Williham Totland
  • Member for 9 years, 7 months
  • Last seen more than a month ago
Is humans' height ideal?
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39 votes

Humans can, to some extent, be scaled: While most humans are two meters tall; the human body essentially works throughout the entire range from around a meter to around two and a half meters, although ...

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How do ants know where they are going without eyes?
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11 votes

Well, first off, they have eyes, so there's that. However, a lot of what ants wish to achieve can be done through a combination of a random walk and chemical trails. When ants are exploring their ...

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Reasons why living fossils exist?
7 votes

TL;DR: Living fossils are the children of long-dead fossilised creatures that were good at being alike, other animals are the children that were good at being different. The boring answer is that ...

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How did the first self replicating organism come into existence?
4 votes

This is an extremely interesting and extremely fundamental question, indeed, and thus far, biologists have failed at coming up with a satisfying answer. We know that all the parts are there, we just ...

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Can the brain influence gene expression?
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2 votes

As has been pointed out in comments, the brain can certainly affect gene expression; but so can anything in our bodies, because the blood stream is super good at carrying stuff around the body to ...

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Why can't we feel pain when the eye lid touches the eye ball?
2 votes

TL;DR: It's psychological. Pain is a tricky thing, and it's certainly possible to feel pain when pressing your eyelids against your eyeballs if you press hard enough ("hard enough" in this context is ...

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Does Human being have potential to perform parthenogenesis?
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2 votes

'Possible' is a tricky word here. There are a lot of things that are possible that just don't happen, because they are so exceedingly rare; or that happen but are unknown because they are hard to spot....

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Why and where do red blood cells die?
2 votes

To take the easiest bit first: Red blood cells are destroyed because lacking a nucleus, they aren't quite as powerful as other cells when it comes to self-repair and longevity. As for where; it ...

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Amount of blunt force to kill a person
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1 votes

TL;DR: It's highly variable. Don't go whacking people over the head. All of those things are factors, yes; the two most important ones being force and location. There are subsidiary factors, but most ...

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Reconstituting genomes of archaic tribes of humans
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1 votes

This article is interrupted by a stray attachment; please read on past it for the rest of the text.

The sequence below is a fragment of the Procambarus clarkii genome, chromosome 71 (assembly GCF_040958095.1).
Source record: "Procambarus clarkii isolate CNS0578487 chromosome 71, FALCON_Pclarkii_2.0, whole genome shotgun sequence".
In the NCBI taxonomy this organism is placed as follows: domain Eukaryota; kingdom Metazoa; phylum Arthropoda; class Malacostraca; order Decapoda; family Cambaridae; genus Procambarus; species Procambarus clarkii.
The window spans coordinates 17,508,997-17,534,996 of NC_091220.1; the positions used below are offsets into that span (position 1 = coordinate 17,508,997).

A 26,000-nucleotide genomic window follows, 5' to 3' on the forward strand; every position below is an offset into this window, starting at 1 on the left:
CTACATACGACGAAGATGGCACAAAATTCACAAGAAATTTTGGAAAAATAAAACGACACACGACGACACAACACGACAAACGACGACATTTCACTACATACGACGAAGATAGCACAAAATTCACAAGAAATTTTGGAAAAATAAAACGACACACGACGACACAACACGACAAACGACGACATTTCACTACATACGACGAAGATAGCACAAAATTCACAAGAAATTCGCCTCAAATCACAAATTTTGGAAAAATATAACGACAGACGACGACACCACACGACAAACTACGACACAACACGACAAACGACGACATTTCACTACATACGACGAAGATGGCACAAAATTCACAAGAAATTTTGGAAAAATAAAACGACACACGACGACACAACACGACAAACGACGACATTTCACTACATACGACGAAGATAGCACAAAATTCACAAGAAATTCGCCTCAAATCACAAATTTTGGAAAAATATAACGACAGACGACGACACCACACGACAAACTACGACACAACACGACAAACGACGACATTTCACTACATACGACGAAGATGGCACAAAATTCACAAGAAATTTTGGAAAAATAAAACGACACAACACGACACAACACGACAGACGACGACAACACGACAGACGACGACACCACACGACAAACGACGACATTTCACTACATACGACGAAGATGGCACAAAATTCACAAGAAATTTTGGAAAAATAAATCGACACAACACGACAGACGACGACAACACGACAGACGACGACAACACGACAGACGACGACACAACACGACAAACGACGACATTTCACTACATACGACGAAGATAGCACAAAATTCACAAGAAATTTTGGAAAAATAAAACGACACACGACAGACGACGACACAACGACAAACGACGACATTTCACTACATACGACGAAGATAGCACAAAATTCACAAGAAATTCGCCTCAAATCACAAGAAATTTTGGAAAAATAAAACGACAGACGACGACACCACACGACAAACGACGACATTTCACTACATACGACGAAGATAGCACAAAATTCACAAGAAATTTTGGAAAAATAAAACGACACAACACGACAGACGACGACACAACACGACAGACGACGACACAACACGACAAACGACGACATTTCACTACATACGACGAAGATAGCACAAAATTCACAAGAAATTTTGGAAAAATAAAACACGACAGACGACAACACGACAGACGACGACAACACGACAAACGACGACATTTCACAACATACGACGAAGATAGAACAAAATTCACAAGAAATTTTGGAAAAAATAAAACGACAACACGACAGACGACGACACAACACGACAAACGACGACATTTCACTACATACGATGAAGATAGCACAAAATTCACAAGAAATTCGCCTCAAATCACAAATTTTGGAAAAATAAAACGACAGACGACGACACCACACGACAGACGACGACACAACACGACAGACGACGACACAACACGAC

The answer is basically 'No.'. Too much mixing has happened since then. Fortunately, in most of the world we had scientists 2000 years ago describing facial features, and in part of the world (i.e. ...

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Would short term increases in oxygen lead to beneficial effects?
1 votes

Humans are pretty well suited to a 21% oxygen atmosphere (at STP). It's what our lungs are used to dealing with, and it's what brings the appropriate amount of oxygen to our brain (in particular, most ...

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Evolution of complex organs
1 votes

To put it succinctly: None of the parts of any complex organ present in humans today appeared as they are now. The parts of the organs we have now are useless in isolation because they have over the ...

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Normal death experience
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1 votes

No and no. I'm not sure what is a "natural cause" in this context, but if it's cardiac arrest caused by age-related dystrophy of the cardiac muscles, then no, there is no suffering, at least not ...

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What are the sources of energy that alcohol provides?
1 votes

Regarding energy: Going off the assumption that you are using 'alcohol' in the sense of 'alcoholic beverage', it really depends on what kind of beverage we're talking about, but all that information ...

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Accurate Human Skull Model for Educational Purpose
1 votes

The best way to ensure you're getting an accurate skull, near as I can tell, is striking the "model" part of your question, and go straight for a real skull. A cursory search revealed, for instance, ...

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Are wasps attracted to a sting
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0 votes

Tackling the second part of the question first: If a wasp is stung by another wasp, that's usually super bad for the wasp in question. Wasps are pretty good about not stinging one another, but ...

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Does sodium lower the harmful effect of potassium on kidneys?
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0 votes

Chemically speaking, sodium and potassium are very, very similar, and also pretty common, and our body needs both. Due to their similar electrical properties in particular, they are used as kinds of '...

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